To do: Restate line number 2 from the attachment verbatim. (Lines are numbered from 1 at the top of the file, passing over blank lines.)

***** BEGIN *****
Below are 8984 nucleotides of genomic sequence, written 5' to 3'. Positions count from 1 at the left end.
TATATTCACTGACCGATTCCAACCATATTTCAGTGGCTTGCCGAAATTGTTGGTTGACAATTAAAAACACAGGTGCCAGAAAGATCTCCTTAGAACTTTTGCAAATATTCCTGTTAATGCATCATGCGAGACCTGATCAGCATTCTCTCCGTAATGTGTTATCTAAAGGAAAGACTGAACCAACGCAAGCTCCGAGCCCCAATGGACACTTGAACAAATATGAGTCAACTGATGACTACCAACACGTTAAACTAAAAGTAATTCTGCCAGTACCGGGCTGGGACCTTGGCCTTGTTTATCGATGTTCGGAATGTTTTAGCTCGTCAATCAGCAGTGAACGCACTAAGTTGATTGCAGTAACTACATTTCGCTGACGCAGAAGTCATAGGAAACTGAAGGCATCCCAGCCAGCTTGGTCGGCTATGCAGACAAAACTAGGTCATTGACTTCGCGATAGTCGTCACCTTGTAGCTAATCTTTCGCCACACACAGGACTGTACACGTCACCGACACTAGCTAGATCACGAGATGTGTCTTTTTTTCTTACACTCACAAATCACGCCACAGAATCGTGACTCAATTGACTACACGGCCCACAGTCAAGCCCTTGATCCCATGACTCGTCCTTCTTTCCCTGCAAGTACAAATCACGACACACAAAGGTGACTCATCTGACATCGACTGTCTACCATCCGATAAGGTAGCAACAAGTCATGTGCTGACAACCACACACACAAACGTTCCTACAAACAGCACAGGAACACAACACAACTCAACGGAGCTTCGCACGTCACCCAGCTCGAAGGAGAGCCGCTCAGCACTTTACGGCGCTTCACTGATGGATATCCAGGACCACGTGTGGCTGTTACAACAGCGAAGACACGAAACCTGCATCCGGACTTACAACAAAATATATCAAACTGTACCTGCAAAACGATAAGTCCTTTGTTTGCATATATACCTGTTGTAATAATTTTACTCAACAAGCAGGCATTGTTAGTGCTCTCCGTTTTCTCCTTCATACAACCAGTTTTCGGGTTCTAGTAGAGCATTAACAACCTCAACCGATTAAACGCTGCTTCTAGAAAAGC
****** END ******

TATATTCACTGACCGATTCCAACCATATTTCAGTGGCTTGCCGAAATTGTTGGTTGACAATTAAAAACACAGGTGCCAGAAAGATCTCCTTAGAACTTTTGCAAATATTCCTGTTAATGCATCATGCGAGACCTGATCAGCATTCTCTCCGTAATGTGTTATCTAAAGGAAAGACTGAACCAACGCAAGCTCCGAGCCCCAATGGACACTTGAACAAATATGAGTCAACTGATGACTACCAACACGTTAAACTAAAAGTAATTCTGCCAGTACCGGGCTGGGACCTTGGCCTTGTTTATCGATGTTCGGAATGTTTTAGCTCGTCAATCAGCAGTGAACGCACTAAGTTGATTGCAGTAACTACATTTCGCTGACGCAGAAGTCATAGGAAACTGAAGGCATCCCAGCCAGCTTGGTCGGCTATGCAGACAAAACTAGGTCATTGACTTCGCGATAGTCGTCACCTTGTAGCTAATCTTTCGCCACACACAGGACTGTACACGTCACCGACACTAGCTAGATCACGAGATGTGTCTTTTTTTCTTACACTCACAAATCACGCCACAGAATCGTGACTCAATTGACTACACGGCCCACAGTCAAGCCCTTGATCCCATGACTCGTCCTTCTTTCCCTGCAAGTACAAATCACGACACACAAAGGTGACTCATCTGACATCGACTGTCTACCATCCGATAAGGTAGCAACAAGTCATGTGCTGACAACCACACACACAAACGTTCCTACAAACAGCACAGGAACACAACACAACTCAACGGAGCTTCGCACGTCACCCAGCTCGAAGGAGAGCCGCTCAGCACTTTACGGCGCTTCACTGATGGATATCCAGGACCACGTGTGGCTGTTACAACAGCGAAGACACGAAACCTGCATCCGGACTTACAACAAAATATATCAAACTGTACCTGCAAAACGATAAGTCCTTTGTTTGCATATATACCTGTTGTAATAATTTTACTCAACAAGCAGGCATTGTTAGTGCTCTCCGTTTTCTCCTTCATACAACCAGTTTTCGGGTTCTAGTAGAGCATTAACAACCTCAACCGATTAAACGCTGCTTCTAGAAAAGC